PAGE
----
Nine Research Priorities to Advance Progress Against Cancer

For the first time, ASCO has identified specific areas to focus future cancer research efforts. These priorities, listed in no particular order, represent areas of vital unmet need or knowledge gaps that could significantly improve clinical decision-making. ASCO’s Research Priorities include:

  1. Identify strategies that better predict response to immunotherapies;
  2. Better define the patient populations that benefit from adjuvant therapy;
  3. Translate innovations in cellular therapies to solid tumors;
  4. Increase precision medicine research and treatment approaches in pediatric cancers;
  5. Optimize care for older adults with cancer;
  6. Increase equitable access to cancer clinical trials;
  7. Reduce the long-term consequences of cancer treatment;
  8. Reduce obesity and its impact on cancer incidence and outcomes;
  9. Identify strategies to detect and treat premalignant lesions.

“These priorities represent our vision for finding the next generation of cancer cures and reducing cancer’s impact on patients’ lives,” said Richard L. Schilsky, MD, FACP, FSCT, FASCO, ASCO Senior Vice President and Chief Medical Officer. “From prevention through survivorship, these priorities are intended to identify areas where progress is most needed and most promising.”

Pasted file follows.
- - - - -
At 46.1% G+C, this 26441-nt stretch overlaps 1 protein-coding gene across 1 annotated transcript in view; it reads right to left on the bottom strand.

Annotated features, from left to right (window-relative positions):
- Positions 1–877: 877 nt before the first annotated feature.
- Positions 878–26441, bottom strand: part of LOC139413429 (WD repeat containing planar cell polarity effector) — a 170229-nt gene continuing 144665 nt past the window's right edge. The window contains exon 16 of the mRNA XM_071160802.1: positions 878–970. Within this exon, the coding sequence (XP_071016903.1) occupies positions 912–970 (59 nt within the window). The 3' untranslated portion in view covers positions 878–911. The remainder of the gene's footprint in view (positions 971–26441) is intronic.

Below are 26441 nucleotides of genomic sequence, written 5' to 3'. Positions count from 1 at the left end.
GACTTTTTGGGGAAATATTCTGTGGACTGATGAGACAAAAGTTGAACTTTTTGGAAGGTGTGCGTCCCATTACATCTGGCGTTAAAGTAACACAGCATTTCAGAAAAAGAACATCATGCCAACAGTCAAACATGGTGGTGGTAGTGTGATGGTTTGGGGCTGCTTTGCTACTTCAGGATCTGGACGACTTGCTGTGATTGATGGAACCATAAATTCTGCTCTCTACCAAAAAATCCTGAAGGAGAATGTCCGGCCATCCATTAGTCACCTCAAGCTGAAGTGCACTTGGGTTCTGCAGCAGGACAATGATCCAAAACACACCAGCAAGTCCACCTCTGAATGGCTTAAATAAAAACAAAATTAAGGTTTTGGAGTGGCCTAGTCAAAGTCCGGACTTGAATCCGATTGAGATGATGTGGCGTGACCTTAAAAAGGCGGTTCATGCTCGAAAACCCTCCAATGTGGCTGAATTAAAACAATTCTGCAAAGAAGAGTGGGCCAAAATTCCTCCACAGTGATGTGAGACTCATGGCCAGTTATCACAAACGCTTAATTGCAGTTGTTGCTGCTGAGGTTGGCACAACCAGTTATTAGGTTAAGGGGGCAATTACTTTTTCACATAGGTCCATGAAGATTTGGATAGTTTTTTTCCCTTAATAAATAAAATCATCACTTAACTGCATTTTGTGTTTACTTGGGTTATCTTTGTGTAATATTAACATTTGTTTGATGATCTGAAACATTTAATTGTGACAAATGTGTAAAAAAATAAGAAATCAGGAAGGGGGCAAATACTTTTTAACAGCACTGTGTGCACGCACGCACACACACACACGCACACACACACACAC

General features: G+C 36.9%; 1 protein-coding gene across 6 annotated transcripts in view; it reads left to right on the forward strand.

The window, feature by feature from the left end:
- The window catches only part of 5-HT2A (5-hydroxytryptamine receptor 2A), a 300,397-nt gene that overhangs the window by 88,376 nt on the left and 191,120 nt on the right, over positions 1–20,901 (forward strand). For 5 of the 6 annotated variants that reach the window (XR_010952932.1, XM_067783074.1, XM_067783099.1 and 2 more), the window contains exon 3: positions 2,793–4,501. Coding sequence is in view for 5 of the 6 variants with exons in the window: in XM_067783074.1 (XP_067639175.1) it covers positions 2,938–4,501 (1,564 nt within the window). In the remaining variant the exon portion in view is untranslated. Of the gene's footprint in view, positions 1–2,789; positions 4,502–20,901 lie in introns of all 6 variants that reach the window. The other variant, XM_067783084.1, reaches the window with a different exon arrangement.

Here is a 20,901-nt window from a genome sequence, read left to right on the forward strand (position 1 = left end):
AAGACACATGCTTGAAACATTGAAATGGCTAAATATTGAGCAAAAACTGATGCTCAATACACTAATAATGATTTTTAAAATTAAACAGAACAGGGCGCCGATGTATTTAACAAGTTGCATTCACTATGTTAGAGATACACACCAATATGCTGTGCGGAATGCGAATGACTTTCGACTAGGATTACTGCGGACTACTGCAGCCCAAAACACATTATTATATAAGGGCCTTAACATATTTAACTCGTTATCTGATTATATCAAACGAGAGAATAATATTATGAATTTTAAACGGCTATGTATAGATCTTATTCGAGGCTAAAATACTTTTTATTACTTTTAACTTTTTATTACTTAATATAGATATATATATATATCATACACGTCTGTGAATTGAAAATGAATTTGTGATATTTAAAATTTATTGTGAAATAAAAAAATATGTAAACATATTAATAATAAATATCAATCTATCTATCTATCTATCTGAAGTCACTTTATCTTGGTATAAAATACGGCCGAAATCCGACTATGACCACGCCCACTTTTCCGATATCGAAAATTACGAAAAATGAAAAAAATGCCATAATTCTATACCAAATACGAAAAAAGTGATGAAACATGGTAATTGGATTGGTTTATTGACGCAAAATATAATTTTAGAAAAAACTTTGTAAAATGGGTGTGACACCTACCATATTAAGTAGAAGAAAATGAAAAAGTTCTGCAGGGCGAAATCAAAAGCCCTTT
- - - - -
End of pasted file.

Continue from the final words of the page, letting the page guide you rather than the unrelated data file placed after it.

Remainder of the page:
Why Federal Funding for Research Matters

Federal research investments have driven many of the most important cancer prevention and treatment advances of the last half century. Nearly one-third of the advances featured in the Clinical Cancer Advances 2019 report received funding from the NIH and other federal agencies. Research funded by the U.S. government also generates billions of dollars in new economic activity and supports hundreds of thousands of jobs. According to ASCO’s 2018 National Cancer Opinion Survey, 67% of Americans say the U.S. government should spend more money on finding treatments and cures for cancer, even if it means higher taxes or adding to the deficit.

Despite Congress’ funding increases for the NIH and the National Cancer Institute (NCI) over the past 3 years, the NCI’s budget is only now reaching prerecession levels due to years of stagnant funding, and NCI can only fund a small fraction of new research proposals.

About Clinical Cancer Advances

Clinical Cancer Advances, now in its 14th edition, is published online at asco.org/CCA and in the Journal of Clinical Oncology at ascopubs.org/journal/jco. Several of the top advances featured in this year’s report (about 20%) were made possible by funding from Conquer Cancer, ASCO’s Foundation, or were led by past grantees who have continued their careers in oncology research.

The report editors' full disclosures can be found at jco.ascopubs.org.

The content in this post has not been reviewed by the American Society of Clinical Oncology, Inc. (ASCO®) and does not necessarily reflect the ideas and opinions of ASCO®.